7

I've recently converted my home development machine to Linux, and would like to be able to log into it from work if needed. I use a mixture of Linux and Windows machines, and I already have various gyrations of ssh/putty/Xorg/Cygwin/etc set up to launch X clients remotely and display on the local X server.

My problem is, my home machines are behind a firewall, and getting to them requires tunneling through the firewall over ssh. When I was running Windows I had set up ssh port forwarding on the firewall to bounce RDC connections to the correct machine, but it appears that X tunneling is more complex. Just enabling X11 forwarding on the ssh connection to the firewall only seems to work for X clients running on that machine, not ones I start on the second "hop".

Is there a way to forward/tunnel/whatever the X11 connection through the firewall and to a remote machine that's an extra hop away?

Side-Note:

I'm not particularly married to X11, so if there's some other option that will work better over multiple ssh hops, I'd take that as an answer (especially if you can tell me why it's better). I just happen to already have an Xorg-ish server on all of my work machines. The requirements are basically:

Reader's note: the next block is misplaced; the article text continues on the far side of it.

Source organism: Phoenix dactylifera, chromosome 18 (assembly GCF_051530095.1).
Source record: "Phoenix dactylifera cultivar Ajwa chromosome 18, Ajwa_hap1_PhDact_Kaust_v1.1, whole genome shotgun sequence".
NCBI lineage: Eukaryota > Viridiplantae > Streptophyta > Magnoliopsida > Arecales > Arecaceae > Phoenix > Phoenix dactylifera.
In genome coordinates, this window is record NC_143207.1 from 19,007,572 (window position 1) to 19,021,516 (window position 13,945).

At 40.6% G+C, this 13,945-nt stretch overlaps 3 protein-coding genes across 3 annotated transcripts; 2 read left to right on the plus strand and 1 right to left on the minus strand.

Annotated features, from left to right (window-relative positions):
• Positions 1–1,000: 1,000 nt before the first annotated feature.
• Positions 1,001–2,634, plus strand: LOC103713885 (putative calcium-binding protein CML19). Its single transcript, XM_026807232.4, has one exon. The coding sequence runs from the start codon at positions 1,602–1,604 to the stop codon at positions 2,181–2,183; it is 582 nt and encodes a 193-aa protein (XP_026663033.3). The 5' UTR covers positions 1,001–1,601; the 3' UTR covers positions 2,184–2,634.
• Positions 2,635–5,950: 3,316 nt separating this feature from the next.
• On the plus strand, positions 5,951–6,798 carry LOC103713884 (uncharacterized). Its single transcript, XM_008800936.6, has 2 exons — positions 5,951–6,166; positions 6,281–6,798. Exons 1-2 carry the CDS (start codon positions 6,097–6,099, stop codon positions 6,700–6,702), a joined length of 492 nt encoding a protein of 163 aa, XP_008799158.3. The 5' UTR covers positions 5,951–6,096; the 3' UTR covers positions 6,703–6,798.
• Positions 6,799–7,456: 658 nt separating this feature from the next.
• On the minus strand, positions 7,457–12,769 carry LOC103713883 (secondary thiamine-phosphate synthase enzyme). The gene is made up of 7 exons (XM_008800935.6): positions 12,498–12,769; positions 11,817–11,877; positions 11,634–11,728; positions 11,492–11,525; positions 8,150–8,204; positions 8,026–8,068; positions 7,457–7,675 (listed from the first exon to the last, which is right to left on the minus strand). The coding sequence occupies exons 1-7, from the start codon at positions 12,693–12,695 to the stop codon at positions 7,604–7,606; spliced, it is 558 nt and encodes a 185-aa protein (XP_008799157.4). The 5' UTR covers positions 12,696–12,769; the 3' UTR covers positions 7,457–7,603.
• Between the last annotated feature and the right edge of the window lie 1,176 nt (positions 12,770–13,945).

• Display-side-thingee (X server, RDC client, etc.) needs to run on Linux and Windows
  • Application-side stuff just needs to run on Linux
  • Needs to work over an ssh "tunnel" of at least 2 two hops.
10

Lets suppose that you have the following topology:

Work -> Firewall (port forwarding) -> Server -> Target.

If your problem is that you are not getting the X11 on Target because you are doing ssh -X Server and then inside Server you are doing ssh -X Target this might work for you.

ssh allows you to forward ports too. You can use a ssh connection to get a remote port mapped in a local port. For example to access Target one can:

Map the port 22 on Target to a local port 20000 using the Server connection (keep this connection open or use -Nf option).

ssh -L20000:Target:22 Server

Then connect to Target using this mapped port.

ssh -p 20000 -X localhost

  • Just to make sure I understand, this is setting up an ssh tunnel directly to the target machine so it only looks to X like one hop? That sounds like it should work, I'll let you know... – KutuluMike Jan 6 '14 at 17:30
  • Yes. Exactly. You are taking a remote port using a server as a bridge and mapping it to a local port. SSH allows you to do such things with -L (remote to local), -R (local ro remote) and -D (create a kind of proxy). – Tinti Jan 6 '14 at 17:37
  • This is a useful technique, ando ften the best option, but be aware of the performance problems in running TCP over TCP when you have packet loss. – mc0e Oct 18 '14 at 5:10
  • The connection between Target and Server here is secure or not? As I understand, this might be a problem? – Syrtis Major Oct 23 '15 at 8:39
  • 1
    @SyrtisMajor as secure as an ssh connection since the data is being transported by ssh protocol. – Tinti Nov 30 '15 at 11:01

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